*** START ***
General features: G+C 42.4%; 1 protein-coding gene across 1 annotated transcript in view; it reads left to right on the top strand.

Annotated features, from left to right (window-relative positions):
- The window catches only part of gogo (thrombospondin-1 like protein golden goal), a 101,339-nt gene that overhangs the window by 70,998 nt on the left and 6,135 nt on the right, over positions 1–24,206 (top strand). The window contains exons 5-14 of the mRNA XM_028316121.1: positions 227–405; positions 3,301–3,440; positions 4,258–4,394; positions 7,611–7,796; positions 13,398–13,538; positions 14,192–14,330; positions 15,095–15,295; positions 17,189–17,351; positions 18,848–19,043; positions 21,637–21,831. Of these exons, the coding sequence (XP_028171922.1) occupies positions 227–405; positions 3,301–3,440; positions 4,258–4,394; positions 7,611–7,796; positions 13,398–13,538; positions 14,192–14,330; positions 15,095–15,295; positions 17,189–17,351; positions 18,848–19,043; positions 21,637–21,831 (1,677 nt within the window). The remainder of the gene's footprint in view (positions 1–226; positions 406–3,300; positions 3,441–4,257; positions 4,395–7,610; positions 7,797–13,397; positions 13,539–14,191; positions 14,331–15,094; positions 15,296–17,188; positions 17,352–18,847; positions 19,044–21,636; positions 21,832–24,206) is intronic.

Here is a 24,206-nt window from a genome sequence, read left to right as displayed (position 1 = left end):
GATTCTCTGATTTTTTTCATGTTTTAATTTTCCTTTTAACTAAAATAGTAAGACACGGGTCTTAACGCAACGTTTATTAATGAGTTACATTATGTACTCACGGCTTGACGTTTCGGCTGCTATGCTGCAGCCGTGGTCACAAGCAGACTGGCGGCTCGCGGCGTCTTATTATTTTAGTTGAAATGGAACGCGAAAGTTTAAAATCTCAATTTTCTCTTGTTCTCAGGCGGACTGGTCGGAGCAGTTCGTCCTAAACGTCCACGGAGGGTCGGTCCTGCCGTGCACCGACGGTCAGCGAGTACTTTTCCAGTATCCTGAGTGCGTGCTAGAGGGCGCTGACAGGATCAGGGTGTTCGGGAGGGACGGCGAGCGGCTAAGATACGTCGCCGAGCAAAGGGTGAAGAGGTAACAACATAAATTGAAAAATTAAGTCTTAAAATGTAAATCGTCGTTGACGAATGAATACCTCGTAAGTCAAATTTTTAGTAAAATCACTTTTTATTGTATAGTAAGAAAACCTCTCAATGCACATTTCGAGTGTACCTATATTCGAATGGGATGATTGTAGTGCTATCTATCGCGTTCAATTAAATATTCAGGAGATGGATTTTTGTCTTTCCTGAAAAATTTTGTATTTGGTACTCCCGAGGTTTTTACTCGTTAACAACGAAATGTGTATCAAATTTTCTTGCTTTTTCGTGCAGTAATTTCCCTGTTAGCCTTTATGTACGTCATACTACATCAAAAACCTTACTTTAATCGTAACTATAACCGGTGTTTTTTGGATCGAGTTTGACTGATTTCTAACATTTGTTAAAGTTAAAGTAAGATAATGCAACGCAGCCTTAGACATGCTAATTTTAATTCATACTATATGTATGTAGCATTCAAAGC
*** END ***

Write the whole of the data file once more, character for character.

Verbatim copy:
General features: G+C 42.4%; 1 protein-coding gene across 1 annotated transcript in view; it reads left to right on the top strand.

Annotated features, from left to right (window-relative positions):
- The window catches only part of gogo (thrombospondin-1 like protein golden goal), a 101,339-nt gene that overhangs the window by 70,998 nt on the left and 6,135 nt on the right, over positions 1–24,206 (top strand). The window contains exons 5-14 of the mRNA XM_028316121.1: positions 227–405; positions 3,301–3,440; positions 4,258–4,394; positions 7,611–7,796; positions 13,398–13,538; positions 14,192–14,330; positions 15,095–15,295; positions 17,189–17,351; positions 18,848–19,043; positions 21,637–21,831. Of these exons, the coding sequence (XP_028171922.1) occupies positions 227–405; positions 3,301–3,440; positions 4,258–4,394; positions 7,611–7,796; positions 13,398–13,538; positions 14,192–14,330; positions 15,095–15,295; positions 17,189–17,351; positions 18,848–19,043; positions 21,637–21,831 (1,677 nt within the window). The remainder of the gene's footprint in view (positions 1–226; positions 406–3,300; positions 3,441–4,257; positions 4,395–7,610; positions 7,797–13,397; positions 13,539–14,191; positions 14,331–15,094; positions 15,296–17,188; positions 17,352–18,847; positions 19,044–21,636; positions 21,832–24,206) is intronic.

Here is a 24,206-nt window from a genome sequence, read left to right as displayed (position 1 = left end):
GATTCTCTGATTTTTTTCATGTTTTAATTTTCCTTTTAACTAAAATAGTAAGACACGGGTCTTAACGCAACGTTTATTAATGAGTTACATTATGTACTCACGGCTTGACGTTTCGGCTGCTATGCTGCAGCCGTGGTCACAAGCAGACTGGCGGCTCGCGGCGTCTTATTATTTTAGTTGAAATGGAACGCGAAAGTTTAAAATCTCAATTTTCTCTTGTTCTCAGGCGGACTGGTCGGAGCAGTTCGTCCTAAACGTCCACGGAGGGTCGGTCCTGCCGTGCACCGACGGTCAGCGAGTACTTTTCCAGTATCCTGAGTGCGTGCTAGAGGGCGCTGACAGGATCAGGGTGTTCGGGAGGGACGGCGAGCGGCTAAGATACGTCGCCGAGCAAAGGGTGAAGAGGTAACAACATAAATTGAAAAATTAAGTCTTAAAATGTAAATCGTCGTTGACGAATGAATACCTCGTAAGTCAAATTTTTAGTAAAATCACTTTTTATTGTATAGTAAGAAAACCTCTCAATGCACATTTCGAGTGTACCTATATTCGAATGGGATGATTGTAGTGCTATCTATCGCGTTCAATTAAATATTCAGGAGATGGATTTTTGTCTTTCCTGAAAAATTTTGTATTTGGTACTCCCGAGGTTTTTACTCGTTAACAACGAAATGTGTATCAAATTTTCTTGCTTTTTCGTGCAGTAATTTCCCTGTTAGCCTTTATGTACGTCATACTACATCAAAAACCTTACTTTAATCGTAACTATAACCGGTGTTTTTTGGATCGAGTTTGACTGATTTCTAACATTTGTTAAAGTTAAAGTAAGATAATGCAACGCAGCCTTAGACATGCTAATTTTAATTCATACTATATGTATGTAGCATTCAAAGC